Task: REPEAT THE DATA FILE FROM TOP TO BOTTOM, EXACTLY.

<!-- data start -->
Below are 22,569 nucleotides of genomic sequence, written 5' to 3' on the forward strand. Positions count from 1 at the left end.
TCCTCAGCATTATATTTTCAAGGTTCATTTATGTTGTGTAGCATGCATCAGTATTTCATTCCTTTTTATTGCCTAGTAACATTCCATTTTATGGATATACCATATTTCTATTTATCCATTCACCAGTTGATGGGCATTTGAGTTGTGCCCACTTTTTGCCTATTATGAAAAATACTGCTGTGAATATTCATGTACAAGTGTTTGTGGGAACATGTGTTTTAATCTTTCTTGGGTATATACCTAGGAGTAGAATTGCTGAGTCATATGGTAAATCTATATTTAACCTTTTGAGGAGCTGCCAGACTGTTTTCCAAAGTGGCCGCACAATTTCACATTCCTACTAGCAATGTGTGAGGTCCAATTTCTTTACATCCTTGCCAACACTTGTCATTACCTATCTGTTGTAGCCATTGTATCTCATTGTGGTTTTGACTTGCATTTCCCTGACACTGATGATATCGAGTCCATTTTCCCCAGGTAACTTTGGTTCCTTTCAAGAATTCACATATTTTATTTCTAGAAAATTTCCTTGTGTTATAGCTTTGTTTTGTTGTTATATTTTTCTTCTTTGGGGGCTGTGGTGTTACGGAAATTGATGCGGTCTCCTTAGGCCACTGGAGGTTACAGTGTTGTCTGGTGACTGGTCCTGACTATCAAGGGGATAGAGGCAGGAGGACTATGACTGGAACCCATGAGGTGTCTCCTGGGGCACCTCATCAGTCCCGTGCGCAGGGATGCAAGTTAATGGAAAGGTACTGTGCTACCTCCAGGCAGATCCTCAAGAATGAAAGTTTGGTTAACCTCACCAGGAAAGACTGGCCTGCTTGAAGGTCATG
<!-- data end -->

Below are 22,569 nucleotides of genomic sequence, written 5' to 3' on the forward strand. Positions count from 1 at the left end.
TCCTCAGCATTATATTTTCAAGGTTCATTTATGTTGTGTAGCATGCATCAGTATTTCATTCCTTTTTATTGCCTAGTAACATTCCATTTTATGGATATACCATATTTCTATTTATCCATTCACCAGTTGATGGGCATTTGAGTTGTGCCCACTTTTTGCCTATTATGAAAAATACTGCTGTGAATATTCATGTACAAGTGTTTGTGGGAACATGTGTTTTAATCTTTCTTGGGTATATACCTAGGAGTAGAATTGCTGAGTCATATGGTAAATCTATATTTAACCTTTTGAGGAGCTGCCAGACTGTTTTCCAAAGTGGCCGCACAATTTCACATTCCTACTAGCAATGTGTGAGGTCCAATTTCTTTACATCCTTGCCAACACTTGTCATTACCTATCTGTTGTAGCCATTGTATCTCATTGTGGTTTTGACTTGCATTTCCCTGACACTGATGATATCGAGTCCATTTTCCCCAGGTAACTTTGGTTCCTTTCAAGAATTCACATATTTTATTTCTAGAAAATTTCCTTGTGTTATAGCTTTGTTTTGTTGTTATATTTTTCTTCTTTGGGGGCTGTGGTGTTACGGAAATTGATGCGGTCTCCTTAGGCCACTGGAGGTTACAGTGTTGTCTGGTGACTGGTCCTGACTATCAAGGGGATAGAGGCAGGAGGACTATGACTGGAACCCATGAGGTGTCTCCTGGGGCACCTCATCAGTCCCGTGCGCAGGGATGCAAGTTAATGGAAAGGTACTGTGCTACCTCCAGGCAGATCCTCAAGAATGAAAGTTTGGTTAACCTCACCAGGAAAGACTGGCCTGCTTGAAGGTCATG